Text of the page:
The battle for Missouri’s lucrative prison health care program has commenced in earnest.
Gov. Mike Parson is looking to settle on a four-year deal with an option of four one-year renewals that could be worth upwards of $1 billion to some private vendor, according to media reports.
Eager applicants have now started to line up local lobbying firms to make their sales pitches.
Among the companies known to have thrown their hats into the ring are Virginia-based Centurion, which has similar operations in 17 states, and is a subsidiary of Clayton-based Centene Corp. and Pennsylvania-based Wexford Health Sources, which has a history of having provided health services in Illinois.
Also in the running is incumbent Corizon Health, which has held the contract to provide services at the Missouri Department of Corrections for the last two-plus decades. Regarded as the country’s largest for-profit correctional health care provider, Corizon earned more than $147 million for its work in Missouri in 2019. Corizon has known ties to lobbyists Richard McIntosh and David McCracken.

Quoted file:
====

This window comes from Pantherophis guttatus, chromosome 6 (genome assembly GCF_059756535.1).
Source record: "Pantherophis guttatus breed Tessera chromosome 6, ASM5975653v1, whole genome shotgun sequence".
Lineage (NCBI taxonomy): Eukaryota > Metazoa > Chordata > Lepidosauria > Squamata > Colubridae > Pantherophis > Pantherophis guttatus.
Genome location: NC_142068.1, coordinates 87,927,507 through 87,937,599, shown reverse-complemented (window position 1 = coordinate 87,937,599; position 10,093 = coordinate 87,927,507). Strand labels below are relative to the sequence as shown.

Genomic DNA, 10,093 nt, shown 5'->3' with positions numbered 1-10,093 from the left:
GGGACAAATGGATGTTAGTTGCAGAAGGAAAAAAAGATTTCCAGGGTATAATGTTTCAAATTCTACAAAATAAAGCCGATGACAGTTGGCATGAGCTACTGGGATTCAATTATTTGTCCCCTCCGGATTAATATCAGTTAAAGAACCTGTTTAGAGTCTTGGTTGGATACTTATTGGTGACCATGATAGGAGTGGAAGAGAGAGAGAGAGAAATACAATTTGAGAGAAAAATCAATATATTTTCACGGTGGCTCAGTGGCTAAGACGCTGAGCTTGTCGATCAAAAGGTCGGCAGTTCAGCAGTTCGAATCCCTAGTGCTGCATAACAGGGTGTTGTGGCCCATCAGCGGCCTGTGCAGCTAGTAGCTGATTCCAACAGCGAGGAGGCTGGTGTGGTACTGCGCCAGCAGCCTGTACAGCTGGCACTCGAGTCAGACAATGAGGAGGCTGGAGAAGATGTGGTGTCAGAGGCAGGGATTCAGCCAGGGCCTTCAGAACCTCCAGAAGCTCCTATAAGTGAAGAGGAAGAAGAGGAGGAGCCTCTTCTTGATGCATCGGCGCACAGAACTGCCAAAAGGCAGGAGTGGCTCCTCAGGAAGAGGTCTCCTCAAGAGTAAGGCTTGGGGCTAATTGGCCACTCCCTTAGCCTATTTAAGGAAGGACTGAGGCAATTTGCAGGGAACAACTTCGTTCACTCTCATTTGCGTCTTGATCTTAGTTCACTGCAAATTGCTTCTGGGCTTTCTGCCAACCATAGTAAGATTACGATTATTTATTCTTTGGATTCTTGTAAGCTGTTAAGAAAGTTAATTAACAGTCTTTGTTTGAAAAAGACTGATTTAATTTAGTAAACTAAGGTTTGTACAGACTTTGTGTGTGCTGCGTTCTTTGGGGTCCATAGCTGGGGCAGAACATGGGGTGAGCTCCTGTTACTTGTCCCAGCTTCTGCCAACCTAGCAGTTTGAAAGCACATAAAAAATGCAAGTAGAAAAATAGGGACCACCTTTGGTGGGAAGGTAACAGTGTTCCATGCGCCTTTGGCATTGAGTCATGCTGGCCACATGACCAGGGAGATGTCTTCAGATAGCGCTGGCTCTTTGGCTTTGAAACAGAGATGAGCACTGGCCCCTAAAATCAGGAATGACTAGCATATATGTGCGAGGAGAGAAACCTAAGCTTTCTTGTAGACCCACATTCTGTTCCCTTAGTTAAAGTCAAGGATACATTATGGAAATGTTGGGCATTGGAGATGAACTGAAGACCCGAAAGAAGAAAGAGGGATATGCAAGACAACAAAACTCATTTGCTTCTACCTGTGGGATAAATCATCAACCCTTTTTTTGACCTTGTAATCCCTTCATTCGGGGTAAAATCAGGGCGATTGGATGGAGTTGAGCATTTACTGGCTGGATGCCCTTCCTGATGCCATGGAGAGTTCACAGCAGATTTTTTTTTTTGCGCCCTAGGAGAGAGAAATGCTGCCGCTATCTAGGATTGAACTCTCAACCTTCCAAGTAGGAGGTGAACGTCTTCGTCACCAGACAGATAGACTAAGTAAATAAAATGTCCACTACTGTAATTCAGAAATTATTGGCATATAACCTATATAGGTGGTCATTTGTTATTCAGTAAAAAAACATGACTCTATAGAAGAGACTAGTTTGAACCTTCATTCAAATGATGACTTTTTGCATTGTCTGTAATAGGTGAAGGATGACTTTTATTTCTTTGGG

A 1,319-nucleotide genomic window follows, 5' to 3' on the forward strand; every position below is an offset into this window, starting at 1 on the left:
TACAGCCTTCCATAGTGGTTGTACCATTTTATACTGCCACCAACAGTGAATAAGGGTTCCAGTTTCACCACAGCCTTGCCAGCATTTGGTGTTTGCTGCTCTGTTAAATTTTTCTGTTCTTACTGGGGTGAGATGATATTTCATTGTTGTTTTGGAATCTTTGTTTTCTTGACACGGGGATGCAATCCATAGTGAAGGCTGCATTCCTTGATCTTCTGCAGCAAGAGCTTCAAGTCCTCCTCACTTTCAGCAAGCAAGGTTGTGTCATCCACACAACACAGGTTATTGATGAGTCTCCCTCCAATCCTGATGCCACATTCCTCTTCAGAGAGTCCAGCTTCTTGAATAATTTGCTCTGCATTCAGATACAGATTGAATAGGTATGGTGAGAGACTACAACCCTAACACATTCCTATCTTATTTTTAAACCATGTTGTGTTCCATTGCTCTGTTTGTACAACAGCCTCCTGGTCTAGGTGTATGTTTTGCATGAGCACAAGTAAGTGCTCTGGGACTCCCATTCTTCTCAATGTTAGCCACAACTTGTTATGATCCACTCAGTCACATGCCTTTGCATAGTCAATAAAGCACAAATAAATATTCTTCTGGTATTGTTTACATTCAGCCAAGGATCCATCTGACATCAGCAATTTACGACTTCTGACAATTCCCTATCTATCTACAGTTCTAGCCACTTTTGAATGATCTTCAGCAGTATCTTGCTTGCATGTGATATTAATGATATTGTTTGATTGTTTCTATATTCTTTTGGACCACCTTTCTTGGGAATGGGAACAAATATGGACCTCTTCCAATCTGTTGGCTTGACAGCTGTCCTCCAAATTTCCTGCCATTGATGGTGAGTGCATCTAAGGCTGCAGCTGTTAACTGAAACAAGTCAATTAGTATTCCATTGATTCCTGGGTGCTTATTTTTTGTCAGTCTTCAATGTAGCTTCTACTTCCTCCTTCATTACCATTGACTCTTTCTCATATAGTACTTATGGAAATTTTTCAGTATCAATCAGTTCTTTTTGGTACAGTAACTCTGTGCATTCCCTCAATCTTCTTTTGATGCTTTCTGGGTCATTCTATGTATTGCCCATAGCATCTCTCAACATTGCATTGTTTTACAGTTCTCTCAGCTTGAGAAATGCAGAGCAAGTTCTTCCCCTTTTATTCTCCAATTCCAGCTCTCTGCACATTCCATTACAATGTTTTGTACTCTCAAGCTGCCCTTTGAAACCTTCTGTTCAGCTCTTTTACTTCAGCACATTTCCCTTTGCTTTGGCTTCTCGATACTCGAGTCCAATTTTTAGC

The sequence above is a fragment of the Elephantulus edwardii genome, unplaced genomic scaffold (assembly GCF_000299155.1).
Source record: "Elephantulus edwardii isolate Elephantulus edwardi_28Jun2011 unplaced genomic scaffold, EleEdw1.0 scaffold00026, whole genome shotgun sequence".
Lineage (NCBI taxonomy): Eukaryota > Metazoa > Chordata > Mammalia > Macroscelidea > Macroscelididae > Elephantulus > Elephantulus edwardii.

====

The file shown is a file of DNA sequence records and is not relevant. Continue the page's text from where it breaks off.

The possible change in direction for the state is thought to be triggered by a still pending lawsuit filed by nurses who work in the prison system last year, where they charge they are owed untold millions in back bay by either the state or Corizon.
Some have compared the case to one where a Cole County jury determined that 13,000 current and former correctional officers were owed nearly $114 million in pay they never received for their services rendered. The state has since appealed the verdict.
Corizon’s ties to the state have long run deep, with the company also providing dental, behavioral health and pharmacy services to the state’s 20 prisons.
The 10-year old company was established when privately held Valitás Health Services Inc. of Creve Coeur and Tennessee-based America Service Group Inc., a provider of prison health services, merged operations.